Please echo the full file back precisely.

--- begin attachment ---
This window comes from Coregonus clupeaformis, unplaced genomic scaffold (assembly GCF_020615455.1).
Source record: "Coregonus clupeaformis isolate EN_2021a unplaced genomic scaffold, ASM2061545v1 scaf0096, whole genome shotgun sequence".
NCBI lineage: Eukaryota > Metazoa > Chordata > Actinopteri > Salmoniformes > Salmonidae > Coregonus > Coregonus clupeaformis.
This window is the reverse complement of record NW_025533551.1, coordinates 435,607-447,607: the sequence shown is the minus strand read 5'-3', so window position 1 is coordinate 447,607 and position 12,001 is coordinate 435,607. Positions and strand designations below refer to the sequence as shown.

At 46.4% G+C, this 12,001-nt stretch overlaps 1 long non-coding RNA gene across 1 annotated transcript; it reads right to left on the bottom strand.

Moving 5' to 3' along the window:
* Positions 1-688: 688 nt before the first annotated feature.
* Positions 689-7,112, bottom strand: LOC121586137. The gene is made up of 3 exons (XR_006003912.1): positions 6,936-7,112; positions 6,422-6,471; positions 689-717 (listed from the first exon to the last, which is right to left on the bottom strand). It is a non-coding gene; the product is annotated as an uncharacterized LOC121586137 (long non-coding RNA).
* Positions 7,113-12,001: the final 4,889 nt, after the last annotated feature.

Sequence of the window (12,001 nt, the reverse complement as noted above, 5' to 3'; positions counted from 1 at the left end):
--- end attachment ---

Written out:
This window comes from Coregonus clupeaformis, unplaced genomic scaffold (assembly GCF_020615455.1).
Source record: "Coregonus clupeaformis isolate EN_2021a unplaced genomic scaffold, ASM2061545v1 scaf0096, whole genome shotgun sequence".
NCBI lineage: Eukaryota > Metazoa > Chordata > Actinopteri > Salmoniformes > Salmonidae > Coregonus > Coregonus clupeaformis.
This window is the reverse complement of record NW_025533551.1, coordinates 435,607-447,607: the sequence shown is the minus strand read 5'-3', so window position 1 is coordinate 447,607 and position 12,001 is coordinate 435,607. Positions and strand designations below refer to the sequence as shown.

At 46.4% G+C, this 12,001-nt stretch overlaps 1 long non-coding RNA gene across 1 annotated transcript; it reads right to left on the bottom strand.

Moving 5' to 3' along the window:
* Positions 1-688: 688 nt before the first annotated feature.
* Positions 689-7,112, bottom strand: LOC121586137. The gene is made up of 3 exons (XR_006003912.1): positions 6,936-7,112; positions 6,422-6,471; positions 689-717 (listed from the first exon to the last, which is right to left on the bottom strand). It is a non-coding gene; the product is annotated as an uncharacterized LOC121586137 (long non-coding RNA).
* Positions 7,113-12,001: the final 4,889 nt, after the last annotated feature.

Sequence of the window (12,001 nt, the reverse complement as noted above, 5' to 3'; positions counted from 1 at the left end):